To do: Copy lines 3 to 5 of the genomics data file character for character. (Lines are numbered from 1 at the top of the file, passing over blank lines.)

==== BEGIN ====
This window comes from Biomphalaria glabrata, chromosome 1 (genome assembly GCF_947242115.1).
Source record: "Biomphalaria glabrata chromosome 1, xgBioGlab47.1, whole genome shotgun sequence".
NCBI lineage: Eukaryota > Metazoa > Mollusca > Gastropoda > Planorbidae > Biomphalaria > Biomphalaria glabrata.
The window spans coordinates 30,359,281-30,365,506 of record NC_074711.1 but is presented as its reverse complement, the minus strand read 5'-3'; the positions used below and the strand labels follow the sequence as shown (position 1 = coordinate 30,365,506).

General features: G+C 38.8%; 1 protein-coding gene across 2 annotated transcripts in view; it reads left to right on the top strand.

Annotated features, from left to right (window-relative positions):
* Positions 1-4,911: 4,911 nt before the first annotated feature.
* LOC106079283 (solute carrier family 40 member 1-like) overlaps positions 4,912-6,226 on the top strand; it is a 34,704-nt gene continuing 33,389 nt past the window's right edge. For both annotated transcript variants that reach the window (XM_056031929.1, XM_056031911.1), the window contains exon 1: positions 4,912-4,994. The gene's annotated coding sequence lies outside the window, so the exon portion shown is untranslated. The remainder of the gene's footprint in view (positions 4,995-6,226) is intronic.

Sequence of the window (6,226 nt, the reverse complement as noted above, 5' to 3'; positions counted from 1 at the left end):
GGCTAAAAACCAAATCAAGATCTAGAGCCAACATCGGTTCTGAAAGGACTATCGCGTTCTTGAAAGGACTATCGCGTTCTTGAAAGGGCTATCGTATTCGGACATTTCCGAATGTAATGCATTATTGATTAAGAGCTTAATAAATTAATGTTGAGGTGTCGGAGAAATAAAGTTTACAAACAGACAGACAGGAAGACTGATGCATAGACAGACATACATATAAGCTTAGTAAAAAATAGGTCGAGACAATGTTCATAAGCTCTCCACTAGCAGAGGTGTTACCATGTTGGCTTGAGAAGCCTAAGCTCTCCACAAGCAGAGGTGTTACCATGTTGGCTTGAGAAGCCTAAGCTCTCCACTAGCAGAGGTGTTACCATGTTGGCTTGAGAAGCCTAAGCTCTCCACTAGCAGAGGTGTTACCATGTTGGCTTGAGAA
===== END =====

NCBI lineage: Eukaryota > Metazoa > Mollusca > Gastropoda > Planorbidae > Biomphalaria > Biomphalaria glabrata.
The window spans coordinates 30,359,281-30,365,506 of record NC_074711.1 but is presented as its reverse complement, the minus strand read 5'-3'; the positions used below and the strand labels follow the sequence as shown (position 1 = coordinate 30,365,506).

General features: G+C 38.8%; 1 protein-coding gene across 2 annotated transcripts in view; it reads left to right on the top strand.